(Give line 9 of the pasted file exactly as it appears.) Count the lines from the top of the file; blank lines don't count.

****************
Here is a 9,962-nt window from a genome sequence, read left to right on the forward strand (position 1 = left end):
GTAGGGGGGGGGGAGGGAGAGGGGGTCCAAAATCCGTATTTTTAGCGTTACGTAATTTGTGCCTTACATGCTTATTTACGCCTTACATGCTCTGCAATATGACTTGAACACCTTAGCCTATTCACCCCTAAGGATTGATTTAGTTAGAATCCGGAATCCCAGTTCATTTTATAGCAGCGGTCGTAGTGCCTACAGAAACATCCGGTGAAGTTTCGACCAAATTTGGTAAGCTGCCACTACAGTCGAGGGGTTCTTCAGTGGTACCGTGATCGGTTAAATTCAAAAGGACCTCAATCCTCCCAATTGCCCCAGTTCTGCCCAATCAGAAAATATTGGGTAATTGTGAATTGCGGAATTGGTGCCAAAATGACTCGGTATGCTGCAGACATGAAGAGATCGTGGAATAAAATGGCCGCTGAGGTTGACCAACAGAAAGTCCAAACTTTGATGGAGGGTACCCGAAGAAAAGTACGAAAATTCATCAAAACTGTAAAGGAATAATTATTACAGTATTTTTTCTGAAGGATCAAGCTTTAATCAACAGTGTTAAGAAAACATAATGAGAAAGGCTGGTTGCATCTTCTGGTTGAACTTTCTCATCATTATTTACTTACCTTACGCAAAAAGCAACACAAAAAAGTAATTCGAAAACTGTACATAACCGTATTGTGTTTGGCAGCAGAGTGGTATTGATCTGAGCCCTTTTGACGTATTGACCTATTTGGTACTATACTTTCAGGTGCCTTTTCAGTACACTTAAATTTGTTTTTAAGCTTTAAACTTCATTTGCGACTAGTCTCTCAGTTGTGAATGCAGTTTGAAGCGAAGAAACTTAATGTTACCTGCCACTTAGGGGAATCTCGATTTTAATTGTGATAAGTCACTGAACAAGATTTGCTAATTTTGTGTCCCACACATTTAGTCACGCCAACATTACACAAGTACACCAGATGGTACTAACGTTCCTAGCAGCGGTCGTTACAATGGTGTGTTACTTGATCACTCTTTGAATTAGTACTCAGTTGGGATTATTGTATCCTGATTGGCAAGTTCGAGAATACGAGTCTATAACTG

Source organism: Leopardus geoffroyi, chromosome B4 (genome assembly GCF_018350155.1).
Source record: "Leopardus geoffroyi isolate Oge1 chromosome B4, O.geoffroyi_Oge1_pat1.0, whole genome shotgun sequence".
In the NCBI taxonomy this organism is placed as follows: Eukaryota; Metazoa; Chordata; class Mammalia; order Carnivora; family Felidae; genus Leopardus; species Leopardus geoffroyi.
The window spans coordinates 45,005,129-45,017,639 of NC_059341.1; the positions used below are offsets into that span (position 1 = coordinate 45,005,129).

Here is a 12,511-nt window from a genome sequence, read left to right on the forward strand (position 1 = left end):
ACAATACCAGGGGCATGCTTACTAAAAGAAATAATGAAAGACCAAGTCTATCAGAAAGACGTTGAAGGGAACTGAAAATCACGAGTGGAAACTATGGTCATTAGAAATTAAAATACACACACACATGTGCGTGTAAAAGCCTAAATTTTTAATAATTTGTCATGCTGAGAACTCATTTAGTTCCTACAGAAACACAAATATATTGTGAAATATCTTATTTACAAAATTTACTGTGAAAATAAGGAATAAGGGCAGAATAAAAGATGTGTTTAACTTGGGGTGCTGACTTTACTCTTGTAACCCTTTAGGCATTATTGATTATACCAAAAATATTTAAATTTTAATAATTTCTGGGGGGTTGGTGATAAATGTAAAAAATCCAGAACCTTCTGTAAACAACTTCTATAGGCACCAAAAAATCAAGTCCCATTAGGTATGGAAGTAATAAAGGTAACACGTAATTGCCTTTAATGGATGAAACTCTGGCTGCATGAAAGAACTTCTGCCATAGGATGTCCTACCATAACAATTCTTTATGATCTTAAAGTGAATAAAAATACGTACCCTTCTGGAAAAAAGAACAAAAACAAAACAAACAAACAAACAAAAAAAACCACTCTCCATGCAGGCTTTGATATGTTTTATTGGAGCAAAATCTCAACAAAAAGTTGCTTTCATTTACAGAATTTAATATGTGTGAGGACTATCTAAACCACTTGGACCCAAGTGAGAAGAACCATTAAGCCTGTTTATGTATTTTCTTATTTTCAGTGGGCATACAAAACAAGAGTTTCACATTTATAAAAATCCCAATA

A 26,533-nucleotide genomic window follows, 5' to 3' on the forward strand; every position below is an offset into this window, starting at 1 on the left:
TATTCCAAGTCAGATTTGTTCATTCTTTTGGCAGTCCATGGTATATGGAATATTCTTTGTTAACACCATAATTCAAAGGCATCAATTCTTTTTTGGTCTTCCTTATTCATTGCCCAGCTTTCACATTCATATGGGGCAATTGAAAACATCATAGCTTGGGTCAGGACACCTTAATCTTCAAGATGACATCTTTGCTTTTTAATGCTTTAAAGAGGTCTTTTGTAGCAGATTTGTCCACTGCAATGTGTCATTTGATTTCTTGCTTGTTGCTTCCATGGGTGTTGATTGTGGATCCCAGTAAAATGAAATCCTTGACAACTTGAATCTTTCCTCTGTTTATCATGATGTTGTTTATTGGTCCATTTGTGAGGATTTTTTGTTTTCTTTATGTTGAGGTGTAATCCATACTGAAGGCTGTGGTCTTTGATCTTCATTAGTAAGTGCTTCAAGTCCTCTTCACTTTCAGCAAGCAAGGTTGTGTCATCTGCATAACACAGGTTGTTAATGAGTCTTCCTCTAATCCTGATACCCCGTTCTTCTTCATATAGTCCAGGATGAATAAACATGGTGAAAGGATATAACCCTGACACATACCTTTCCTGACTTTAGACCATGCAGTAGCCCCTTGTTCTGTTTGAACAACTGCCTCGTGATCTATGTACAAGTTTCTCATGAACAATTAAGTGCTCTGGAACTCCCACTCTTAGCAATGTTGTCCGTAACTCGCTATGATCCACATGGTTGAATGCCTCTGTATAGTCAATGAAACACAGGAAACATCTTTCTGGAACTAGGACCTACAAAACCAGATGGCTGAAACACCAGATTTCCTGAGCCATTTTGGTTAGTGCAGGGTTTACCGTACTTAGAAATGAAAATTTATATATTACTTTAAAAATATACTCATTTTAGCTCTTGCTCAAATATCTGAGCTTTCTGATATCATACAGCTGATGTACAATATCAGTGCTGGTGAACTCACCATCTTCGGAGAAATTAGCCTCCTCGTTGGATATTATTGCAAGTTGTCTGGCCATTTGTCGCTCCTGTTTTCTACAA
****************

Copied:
A 26,533-nucleotide genomic window follows, 5' to 3' on the forward strand; every position below is an offset into this window, starting at 1 on the left: